Recently, the president of the United States spoke at Hiroshima, Japan — the site of the first of two American atomic-bomb attacks on Imperial Japan — and served up a heaping helping of moral equivalence and maudlin sentimentality.
To Obama, the real lesson of Hiroshima is that it exposes humanity’s “core contradiction.” I am not making this up:Yet in the image of a mushroom cloud that rose into these skies, we are most starkly reminded of humanity’s core contradiction. How the very spark that marks us as a species, our thoughts, our imagination, our language, our toolmaking, our ability to set ourselves apart from nature and bend it to our will — those very things also give us the capacity for unmatched destruction.
No, Mr. President, in the image of the mushroom cloud, were are starkly reminded of the horrific evil of Imperial Japan and the ingenuity and resolve of the American people to defeat one of the most genocidal forces the world has ever seen.
Americans have short memories, and to the extent they think about World War II, they tend to think of Hitler and the Holocaust — and justifiably so. His attempt to exterminate an entire race of people was among the worst crimes in world history. But in remembering Hitler, we cannot forget Japan.
It killed an estimated 14 million Chinese citizens in its invasion of China. And during the course of that invasion, its forces acted much like Hitler’s SS, conducting mass-scale rapes, grotesque human experimentation, and enslaving countless men, women, and children.
Japan’s rank-and-file military fought with a ferocity matched on the European Theater of Operations only by Hitler’s most dedicated fanatics. Japan’s troops fought to the last man, and when its military plight grew increasingly desperate, it launched a suicide-bombing campaign that dwarfs anything ISIS or al-Qaeda have ever imagined, much less attempted.
Even many Japanese civilians demonstrated that they’d rather die than surrender — throwing themselves off cliffs to escape American forces. As American forces approached the Japanese mainland, the blood flow became a hemorrhage — with the Battle of Okinawa demonstrating the scale of the carnage to come. In slightly less than three months of combat, more than 20,000 Americans died, over 70,000 Japanese troops lost their lives, and up to one-third of Japanese civilians perished.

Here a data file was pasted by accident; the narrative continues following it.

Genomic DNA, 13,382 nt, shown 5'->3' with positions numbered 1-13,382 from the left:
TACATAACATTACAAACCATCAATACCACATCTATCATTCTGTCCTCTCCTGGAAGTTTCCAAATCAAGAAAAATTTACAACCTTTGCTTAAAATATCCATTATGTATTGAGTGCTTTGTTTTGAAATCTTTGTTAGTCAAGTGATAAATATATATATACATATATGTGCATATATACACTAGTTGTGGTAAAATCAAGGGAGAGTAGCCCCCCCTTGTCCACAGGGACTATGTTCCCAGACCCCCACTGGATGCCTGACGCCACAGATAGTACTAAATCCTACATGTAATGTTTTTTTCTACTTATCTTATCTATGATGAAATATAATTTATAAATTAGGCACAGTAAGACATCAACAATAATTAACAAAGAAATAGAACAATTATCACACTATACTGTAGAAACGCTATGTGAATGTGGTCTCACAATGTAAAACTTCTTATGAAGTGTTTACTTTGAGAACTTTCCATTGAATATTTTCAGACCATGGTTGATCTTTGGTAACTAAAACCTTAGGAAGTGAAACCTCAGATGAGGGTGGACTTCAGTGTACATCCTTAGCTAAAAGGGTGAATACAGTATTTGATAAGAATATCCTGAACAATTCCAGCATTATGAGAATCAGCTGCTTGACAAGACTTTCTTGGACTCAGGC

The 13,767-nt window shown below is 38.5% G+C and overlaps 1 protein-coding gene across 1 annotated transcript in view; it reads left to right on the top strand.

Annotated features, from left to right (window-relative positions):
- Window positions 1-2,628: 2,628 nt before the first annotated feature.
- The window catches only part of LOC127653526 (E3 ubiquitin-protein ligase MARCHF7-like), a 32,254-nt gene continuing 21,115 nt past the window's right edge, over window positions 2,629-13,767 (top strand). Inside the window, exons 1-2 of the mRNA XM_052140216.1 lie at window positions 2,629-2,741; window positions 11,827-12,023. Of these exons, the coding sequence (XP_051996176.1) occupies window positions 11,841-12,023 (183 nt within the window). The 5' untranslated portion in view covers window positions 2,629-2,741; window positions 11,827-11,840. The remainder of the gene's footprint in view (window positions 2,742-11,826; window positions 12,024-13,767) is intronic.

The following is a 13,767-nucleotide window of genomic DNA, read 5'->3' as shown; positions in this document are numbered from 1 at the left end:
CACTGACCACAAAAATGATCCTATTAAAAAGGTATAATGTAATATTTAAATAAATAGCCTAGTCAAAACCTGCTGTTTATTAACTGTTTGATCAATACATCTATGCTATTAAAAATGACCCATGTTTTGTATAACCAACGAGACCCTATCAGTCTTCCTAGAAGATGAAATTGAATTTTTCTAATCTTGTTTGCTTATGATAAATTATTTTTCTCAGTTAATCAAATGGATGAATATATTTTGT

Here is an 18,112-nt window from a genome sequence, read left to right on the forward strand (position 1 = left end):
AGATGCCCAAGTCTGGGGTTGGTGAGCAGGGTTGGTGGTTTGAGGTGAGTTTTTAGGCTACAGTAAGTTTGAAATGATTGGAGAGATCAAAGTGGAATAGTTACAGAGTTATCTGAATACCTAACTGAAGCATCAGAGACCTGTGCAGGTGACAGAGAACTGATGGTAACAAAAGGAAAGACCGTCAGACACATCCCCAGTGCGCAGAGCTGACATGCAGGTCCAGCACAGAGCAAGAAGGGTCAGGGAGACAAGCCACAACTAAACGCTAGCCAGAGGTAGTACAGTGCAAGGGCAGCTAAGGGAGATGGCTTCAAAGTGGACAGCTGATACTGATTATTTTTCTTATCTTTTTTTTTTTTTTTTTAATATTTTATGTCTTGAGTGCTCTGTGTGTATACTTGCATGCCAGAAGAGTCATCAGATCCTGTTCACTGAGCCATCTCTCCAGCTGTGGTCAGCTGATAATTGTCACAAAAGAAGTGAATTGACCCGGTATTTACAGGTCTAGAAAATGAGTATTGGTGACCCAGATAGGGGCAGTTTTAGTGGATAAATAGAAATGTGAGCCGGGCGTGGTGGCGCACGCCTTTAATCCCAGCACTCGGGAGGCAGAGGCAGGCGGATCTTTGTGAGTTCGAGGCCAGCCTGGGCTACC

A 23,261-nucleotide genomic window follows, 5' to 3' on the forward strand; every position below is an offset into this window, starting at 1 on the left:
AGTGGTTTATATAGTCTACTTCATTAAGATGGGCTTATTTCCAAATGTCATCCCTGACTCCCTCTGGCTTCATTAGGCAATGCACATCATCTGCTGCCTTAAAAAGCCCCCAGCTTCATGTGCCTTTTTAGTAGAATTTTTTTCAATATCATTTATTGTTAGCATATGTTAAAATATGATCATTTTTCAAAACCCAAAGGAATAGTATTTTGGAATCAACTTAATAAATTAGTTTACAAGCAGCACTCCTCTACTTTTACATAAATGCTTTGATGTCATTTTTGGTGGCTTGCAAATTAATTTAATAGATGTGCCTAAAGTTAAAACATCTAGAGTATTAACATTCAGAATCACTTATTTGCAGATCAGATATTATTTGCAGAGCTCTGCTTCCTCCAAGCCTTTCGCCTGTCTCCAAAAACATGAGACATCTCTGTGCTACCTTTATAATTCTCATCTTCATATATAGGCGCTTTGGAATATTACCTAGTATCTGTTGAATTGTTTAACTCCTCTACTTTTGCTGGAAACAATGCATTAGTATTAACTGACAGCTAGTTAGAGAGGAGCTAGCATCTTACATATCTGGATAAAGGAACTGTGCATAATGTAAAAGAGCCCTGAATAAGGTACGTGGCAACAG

In other words, that one battle was deadlier than the Hiroshima bombing.
Americans today simply can’t imagine the horror that an invasion of Japan would have unleashed. Our country had already lost more than 400,000 men, with hundreds of thousands more grievously injured, and we stood to perhaps match or exceed that total in the great battle for the mainland. Japanese losses would have numbered in the millions. Could we have withstood suffering on that scale? Would the carnage have caused us to relent?
In those circumstances, if there was an opportunity to defeat Japan without causing such immense loss — a loss that would have unpredictable consequences for our own people, much less for Japan — should we not seize it? In deciding to drop the atomic bomb on Hiroshima, Harry Truman made perhaps the most critical — and wisest decision — of any American commander-in-chief in our history.
He saved lives. He ended the great calamity of World War II. And, ironically enough, he even saved Japan — leaving behind enough of a country and enough of a people to allow them to rebuild and re-imagine themselves as the great nation they are today.
Can anyone say that the same outcome would hold if millions more men and women died? If the Soviet Union ended the war holding vast sections of Japanese territory? Few things illustrate the moral bankruptcy of modern times more than the fashionable habit of scorning America’s response to Imperial Japan and Nazi Germany.
We were indispensable in extinguishing two great evils, and when it came time to rebuild, we rebuilt nations that have since become beacons of freedom and prosperity. Only fools believe we could have prevailed in a civilizational conflict without resorting to total war. It is to our moral credit that we are sobered by the scale of the devastation in Hiroshima and Nagasaki.It is to our moral credit that we are sobered by the scale of the devastation in Hiroshima and Nagasaki.
One is reminded of Robert E. Lee’s words, “It is well that war is so terrible — we would grow too fond of it.”
Americans have proven that we can fight. We have proven that we can create the world’s most devastating weapons. But we are aware of their horror, and we have restrained ourselves, using our full force only when the cause is most desperate.Yet there are men who are genuinely fond of war. They lust for it, just as they lust for death. We see them in the ranks of ISIS and al-Qaeda. We confront them daily in the deserts of Iraq and the mountains of Afghanistan.
And in 1945 we confronted them on a scale we can’t comprehend today.
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